Saturday, October 3, 2015

Lincoln's First Inaugural Address: A Masterpiece of Political Shysterism

First to set the table a bit. My commentary will be red. Sometimes I write as if I'm talking directly to Lincoln. Sometimes not. I've tried to limit out of my comments things that happen after the point in time where he gave this speech. So issues like Fort Sumter, for example, don't get mentioned. I'm trying to view it as I would have viewed it then, as if it were just happening. The general purpose behind this analysis is that I'm writing a book which deals with political issues and politicians who are masters of spin. This one seems to me to be a prime example. History has recorded well enough what he actually did. Please keep in mind that these are only my notes and are not intended to be a formally written commentary.

People who know me and have read other posts of mine about Lincoln know that I really don't like him. I have a uniform standard for rating presidents based on if the follow the Constitution or not. Based on that, and taking all excuses off the table, I think he's the worst president we've ever had and the country is still suffering from what he did.

While this will not be viewed by most as being directly related to current issues it is a fine example of the deceptive techniques still used in modern times. Obama could have given this speech.

As of 1860, two thirds of the federal revenue came from taxes taken from the South through protectionist tariffs, which benefited the North's internal improvements programs, while doing little for the South. Other resources back this opinion and I leave it to the honest researcher to do his own homework. I'd advise the reader to seek the opinions of economists on this point rather than historians. Lincoln, by his own frequently expressed testimony and history, was for high protectionist tariffs and internal improvements (modernly known as corporate welfare) programs. He made his own personal fortune through being the legal representation for big railroad companies who benefited from such policies. While the term "lobbyist" hadn't been coined yet, for all intents and purposes that's what he was for the railroad companies of the day.

A magician, same as a crafty politician, has a principle of operation he uses in creating his magic. While continuously drawing the audience's attention to his right hand he works behind the scenes to create his illusions with his left hand which he very carefully doesn't call your attention to. This tactic is also use quite frequently in politics. In this address Lincoln mentioned slavery 16 times in various forms and discussed it at some length. Taxes (as duties and imposts) were only mentioned briefly once. State's Rights (modernly called Social Issues) were mentioned twice. It becomes obvious, given the principle that the best policy is to attack where the enemy is weak, where Lincoln wanted the public's attention to be as well as where he didn't want it to be. I'll call this the "look over here" principle.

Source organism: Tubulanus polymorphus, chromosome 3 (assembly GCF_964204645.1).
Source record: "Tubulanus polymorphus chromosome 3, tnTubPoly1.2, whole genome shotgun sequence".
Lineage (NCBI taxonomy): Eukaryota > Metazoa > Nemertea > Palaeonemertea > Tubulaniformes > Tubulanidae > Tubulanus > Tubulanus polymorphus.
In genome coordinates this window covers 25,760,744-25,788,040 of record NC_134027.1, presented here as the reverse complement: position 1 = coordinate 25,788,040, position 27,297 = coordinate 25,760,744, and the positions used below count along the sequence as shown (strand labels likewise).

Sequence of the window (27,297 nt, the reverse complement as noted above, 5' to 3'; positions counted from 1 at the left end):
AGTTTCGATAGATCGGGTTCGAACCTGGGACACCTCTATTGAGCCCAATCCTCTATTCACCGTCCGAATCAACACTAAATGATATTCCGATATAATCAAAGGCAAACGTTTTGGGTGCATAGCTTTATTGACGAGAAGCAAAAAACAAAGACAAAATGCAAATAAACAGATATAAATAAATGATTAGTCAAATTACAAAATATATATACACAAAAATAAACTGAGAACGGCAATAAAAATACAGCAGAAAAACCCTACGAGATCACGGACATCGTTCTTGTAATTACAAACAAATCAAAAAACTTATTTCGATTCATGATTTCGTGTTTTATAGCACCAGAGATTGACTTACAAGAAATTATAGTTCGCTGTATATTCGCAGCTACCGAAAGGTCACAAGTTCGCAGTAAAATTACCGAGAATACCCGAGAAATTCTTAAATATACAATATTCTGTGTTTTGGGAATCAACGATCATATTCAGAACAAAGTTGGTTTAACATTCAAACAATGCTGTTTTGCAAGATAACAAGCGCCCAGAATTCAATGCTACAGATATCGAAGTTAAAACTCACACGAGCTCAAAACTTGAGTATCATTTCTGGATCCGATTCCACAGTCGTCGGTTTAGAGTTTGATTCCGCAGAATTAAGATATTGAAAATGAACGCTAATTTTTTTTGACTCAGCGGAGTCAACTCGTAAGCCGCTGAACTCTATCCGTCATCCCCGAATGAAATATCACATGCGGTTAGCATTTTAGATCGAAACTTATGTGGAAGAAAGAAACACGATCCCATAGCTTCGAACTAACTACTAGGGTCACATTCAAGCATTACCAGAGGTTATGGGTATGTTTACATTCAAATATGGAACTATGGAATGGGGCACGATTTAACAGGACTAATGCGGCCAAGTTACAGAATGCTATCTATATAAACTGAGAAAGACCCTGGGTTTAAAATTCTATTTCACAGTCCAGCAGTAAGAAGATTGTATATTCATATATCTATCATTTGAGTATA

It is also a well known propaganda tactic that if you tell a lie surrounded by truths, that through twisted logic related to the truths, the lie will be accepted as if it were true. Then by repeating that lie over and over again it tends to be viewed as if it were the truth of its own accord. Then by framing other lies surrounded by the first as if it were true, other lies can be accepted based on the first. Gradually an entire framework can be built and believed, based on lies. The public, not being aware of the lies as such, acts on them as if true. This method of political discourse is as old as time.

With the above points explained and assumed we then proceed to Lincoln's First Inaugural Address.

Fellow-Citizens of the United States:
In compliance with a custom as old as the Government itself, I appear before you to address you briefly and to take in your presence the oath prescribed by the Constitution of the United States to be taken by the President "before he enters on the execution of this office."

I do not consider it necessary at present for me to discuss those matters of administration about which there is no special anxiety or excitement.

Apprehension seems to exist among the people of the southern States that by the accession of a Republican Administration their property and their peace and personal security are to be endangered. There has never been any reasonable cause for such apprehension. Indeed, the most ample evidence to the contrary has all the while existed and been open to their inspection. It is found in nearly all the published speeches of him who now addresses you. I do but quote from one of those speeches when I declare that—I have no purpose, directly or indirectly, to interfere with the institution of slavery in the States where it exists. I believe I have no lawful right to do so, and I have no inclination to do so. This is a lie depending on which speech he quoted. Of course he didn't quote his speech of October 16th, 1854 where he said the following: "When the white man governs himself, and also governs another man, that is more than self-government—that is despotism. If the Negro is a man, why then my ancient faith teaches me that “all men are created equal;” and that there can be no moral right in connection with one man's making a slave of another." He also gave no indication how much support he had from abolitionists due to this and other comments like it. Purpose or not, he did interfere with slavery, directly and indirectly through federal legislation he supported. "Look over here." He's putting attention on his right hand. Let's see what he does with the left one. Regarding his lawful right to end slavery he is correct. This is not meant to be a statement that is in support of slavery. Slavery is pretty unequivocally a bad thing. It's just a question of whose authority it is to end it, relative to the lack of truthfulness of Lincoln's comments. Per the Tenth Amendment only the States have the power to end slavery.